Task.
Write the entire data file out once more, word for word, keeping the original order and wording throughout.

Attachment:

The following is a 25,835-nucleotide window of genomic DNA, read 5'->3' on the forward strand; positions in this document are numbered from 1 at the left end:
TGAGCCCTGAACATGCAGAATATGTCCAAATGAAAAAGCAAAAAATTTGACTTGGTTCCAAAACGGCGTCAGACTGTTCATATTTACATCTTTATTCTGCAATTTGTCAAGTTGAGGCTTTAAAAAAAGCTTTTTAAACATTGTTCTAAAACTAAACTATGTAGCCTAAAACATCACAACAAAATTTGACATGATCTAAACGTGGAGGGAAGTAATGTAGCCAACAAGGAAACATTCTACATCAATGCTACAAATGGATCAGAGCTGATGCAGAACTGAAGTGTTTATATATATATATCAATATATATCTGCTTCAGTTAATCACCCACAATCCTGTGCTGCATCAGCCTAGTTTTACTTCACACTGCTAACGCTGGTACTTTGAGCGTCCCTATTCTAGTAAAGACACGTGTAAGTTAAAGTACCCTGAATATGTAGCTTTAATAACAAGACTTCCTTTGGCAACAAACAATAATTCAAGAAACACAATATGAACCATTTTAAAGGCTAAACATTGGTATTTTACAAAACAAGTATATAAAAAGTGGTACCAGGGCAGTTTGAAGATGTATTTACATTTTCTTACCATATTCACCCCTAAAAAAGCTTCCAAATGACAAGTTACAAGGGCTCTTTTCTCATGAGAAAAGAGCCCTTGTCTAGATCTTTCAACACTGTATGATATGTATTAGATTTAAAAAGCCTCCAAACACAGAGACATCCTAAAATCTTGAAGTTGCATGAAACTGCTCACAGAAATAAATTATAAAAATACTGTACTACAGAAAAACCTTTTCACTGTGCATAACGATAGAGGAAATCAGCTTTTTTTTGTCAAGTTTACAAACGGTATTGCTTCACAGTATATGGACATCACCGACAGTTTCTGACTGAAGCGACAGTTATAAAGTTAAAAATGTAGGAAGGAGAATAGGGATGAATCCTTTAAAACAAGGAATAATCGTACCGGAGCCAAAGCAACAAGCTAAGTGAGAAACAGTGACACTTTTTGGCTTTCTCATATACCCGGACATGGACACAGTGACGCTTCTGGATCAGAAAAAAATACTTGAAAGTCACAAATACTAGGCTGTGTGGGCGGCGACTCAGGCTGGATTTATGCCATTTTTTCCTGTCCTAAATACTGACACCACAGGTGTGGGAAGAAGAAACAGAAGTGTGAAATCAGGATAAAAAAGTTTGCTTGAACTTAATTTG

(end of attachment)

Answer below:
The following is a 25,835-nucleotide window of genomic DNA, read 5'->3' on the forward strand; positions in this document are numbered from 1 at the left end:
TGAGCCCTGAACATGCAGAATATGTCCAAATGAAAAAGCAAAAAATTTGACTTGGTTCCAAAACGGCGTCAGACTGTTCATATTTACATCTTTATTCTGCAATTTGTCAAGTTGAGGCTTTAAAAAAAGCTTTTTAAACATTGTTCTAAAACTAAACTATGTAGCCTAAAACATCACAACAAAATTTGACATGATCTAAACGTGGAGGGAAGTAATGTAGCCAACAAGGAAACATTCTACATCAATGCTACAAATGGATCAGAGCTGATGCAGAACTGAAGTGTTTATATATATATATCAATATATATCTGCTTCAGTTAATCACCCACAATCCTGTGCTGCATCAGCCTAGTTTTACTTCACACTGCTAACGCTGGTACTTTGAGCGTCCCTATTCTAGTAAAGACACGTGTAAGTTAAAGTACCCTGAATATGTAGCTTTAATAACAAGACTTCCTTTGGCAACAAACAATAATTCAAGAAACACAATATGAACCATTTTAAAGGCTAAACATTGGTATTTTACAAAACAAGTATATAAAAAGTGGTACCAGGGCAGTTTGAAGATGTATTTACATTTTCTTACCATATTCACCCCTAAAAAAGCTTCCAAATGACAAGTTACAAGGGCTCTTTTCTCATGAGAAAAGAGCCCTTGTCTAGATCTTTCAACACTGTATGATATGTATTAGATTTAAAAAGCCTCCAAACACAGAGACATCCTAAAATCTTGAAGTTGCATGAAACTGCTCACAGAAATAAATTATAAAAATACTGTACTACAGAAAAACCTTTTCACTGTGCATAACGATAGAGGAAATCAGCTTTTTTTTGTCAAGTTTACAAACGGTATTGCTTCACAGTATATGGACATCACCGACAGTTTCTGACTGAAGCGACAGTTATAAAGTTAAAAATGTAGGAAGGAGAATAGGGATGAATCCTTTAAAACAAGGAATAATCGTACCGGAGCCAAAGCAACAAGCTAAGTGAGAAACAGTGACACTTTTTGGCTTTCTCATATACCCGGACATGGACACAGTGACGCTTCTGGATCAGAAAAAAATACTTGAAAGTCACAAATACTAGGCTGTGTGGGCGGCGACTCAGGCTGGATTTATGCCATTTTTTCCTGTCCTAAATACTGACACCACAGGTGTGGGAAGAAGAAACAGAAGTGTGAAATCAGGATAAAAAAGTTTGCTTGAACTTAATTTG